Frugally Food

Ten Minute Recipe

Dec
16

Here is a ten minute recipe that is good for any time of year but is especially handy for this season when people want a quick, healthy meal full of crunchy vegetables.  It makes it so much easier not to overindulge in Christmas cookies and Christmas treats when your stomach is full and happily digesting away.

Sugar Snap Pea Stir Fry

1 small package sugar snap peas (enough for one person)

1 small package of deli cut ham (enough for one person)

Rinse the peas thoroughly then cut off the tips of each end of the peas.  Cut up ham into bite size pieces.

Heat a frying pan over medium heat.  (Use a pan that comes with a tight fitting lid.)

Add the peas to the pan and put the lid on immediately.  Let cook for two minutes.  Then flip the peas over and put the lid on again.  Cook for another two minutes.

Add the ham then continue cooking….flipping and stirring occasionally.

When the peas are tender and the ham starts to brown a little, it’s ready.  Enjoy!

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Three Healthy Comfort Foods

Nov
08

So another weekend is fast approaching and so is another snowstorm (unfortunate but true).  However you have no fear, you are prepared!  You went to the library and loaded up on DVDs (like I suggested in this Frugally Fun post).   And to go along with all the nesting that you will be enjoying this weekend, some comfort foods are definitely in order.

Thankfully there are comfort foods that fit the bill for being a) easy to make, b) inexpensive and c) healthy for you.  So let’s begin:

  1. Fruit is the easiest to prepare and hands down the healthiest but if you were looking for something a little more on the indulgent side we go to…
  2. Popcorn!  Air popped popcorn has virtually no calories.   And since you are making it yourself you can control the amount of butter and salt you add to the popcorn (obviously the less of those two ingredients you use the healthier).  From here we move on to the realm of the starchy food in this case in the form of…
  3. Yam Fries.  Lovely starchy, comforting goodness, yams are full of beta carotene (which is good for the skin and eyes).  If you’ve never made them before here is a recipe to try out:

Oven Baked Yam Fries

1 yam

1 Tbsp canola oil

Wash and scrub the yam thoroughly.  Cut into French fry sized strips.  Coat the bottom of a baking sheet with the oil then add the yams, spreading them out so they form a single layer on the bottom of the pan.

Bake for half an hour at 350F, making sure to take them out of the oven after fifteen minutes and flip them all over so they can brown on both sides.  Enjoy!

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Holy Crepe Batman!

Oct
25

As I have already confessed my love of pancakes here, it occurred to me with some surprise the other week that I didn’t know how to make crepes.  I have certainly had some crepes in my lifetime…some savoury crepes I had once were absolutely fantastic!  Every time I think about them my mouth waters…but I digress.

So a short time ago I dug out a recipe for crepes and set out to remedy the situation.  I’ve tried a couple different recipes so far and both have been pretty darn good but I won’t be sharing the recipe for crepes yet until I get a good handle on the whole crepe situation.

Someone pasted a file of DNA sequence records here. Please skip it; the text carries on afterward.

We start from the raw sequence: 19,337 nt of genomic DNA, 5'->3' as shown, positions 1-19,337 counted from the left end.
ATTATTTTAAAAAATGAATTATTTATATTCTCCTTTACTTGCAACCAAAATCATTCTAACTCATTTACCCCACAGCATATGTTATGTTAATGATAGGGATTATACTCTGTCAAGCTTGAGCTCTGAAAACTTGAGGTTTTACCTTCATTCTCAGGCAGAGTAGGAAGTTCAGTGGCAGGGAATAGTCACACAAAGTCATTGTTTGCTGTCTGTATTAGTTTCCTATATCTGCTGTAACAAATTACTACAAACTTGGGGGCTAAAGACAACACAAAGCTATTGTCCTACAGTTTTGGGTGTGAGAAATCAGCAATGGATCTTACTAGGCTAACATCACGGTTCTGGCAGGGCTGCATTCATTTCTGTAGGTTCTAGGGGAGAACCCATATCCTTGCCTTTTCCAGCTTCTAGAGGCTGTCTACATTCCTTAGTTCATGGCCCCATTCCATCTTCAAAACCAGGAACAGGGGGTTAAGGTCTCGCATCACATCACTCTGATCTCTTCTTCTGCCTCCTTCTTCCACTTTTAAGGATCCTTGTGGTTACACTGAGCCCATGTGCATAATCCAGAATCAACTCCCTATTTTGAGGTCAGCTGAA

I will however tell you about some crepe toppings that I tried that are fantastic!  For lunch today I made crepes with bananas and “whipped cream” and toasted almonds.   Boy was it good!  And the reason I put quotes around the “whipped cream” is because it was dairy free!  So check out the recipes below:

Toasted Almonds

Put some raw almonds on a baking dish and put into a 350 F  oven for 10 to 15 minutes.  Keep an eye on them around the ten minute mark.  You want to take them out when you smell that warm, nutty toasted almond smell but before they start to burn.

Easy as can be and the taste is great!

Dairy Free “Whipped Cream”

Get a can of coconut milk.  Look for a premium brand, the higher the fat content the better.  Put it in the fridge several hours ahead of the time you’ll need it.   Just before you need it, open the can and you’ll notice that the milk has solidified.  This is a good thing.  Spoon some of the solidified milk into a bowl and start whipping it up with a spoon.  It takes a little elbow grease but you will end up with the appearance and consistency of whipped cream.   And when you bite into it it has the lovely flavour of coconut.  I made mine without any sugar added and if you were planning on drizzling chocolate sauce over the crepes then you definitely don’t need to add any sugar to the whipped cream.  Enjoy!

Consequences of Meat

Oct
10

While reading “Forks over Knives” by Colin Campbell and Caldwell Esselstyn I was reminded about the environmental consequences of eating meat.

Raising animals for food consumes a huge amount of the earth’s freshwater resources.  According to this book 80% of US freshwater resources are used for agriculture.  To further illustrate this it says that one pound of processed beef requires 2500 gallons of water while one pound of soy requires 250 gallons and one pound of wheat requires 25 gallons.

Another thing to consider is the huge quantities of grain that farm animals consume would be put to better use if it was just used to feed people directly.  Worldwide farm animals consume 756 million tons of grain.  That amount of grain could provide 3 pounds of grain per day to 1.4 billion people.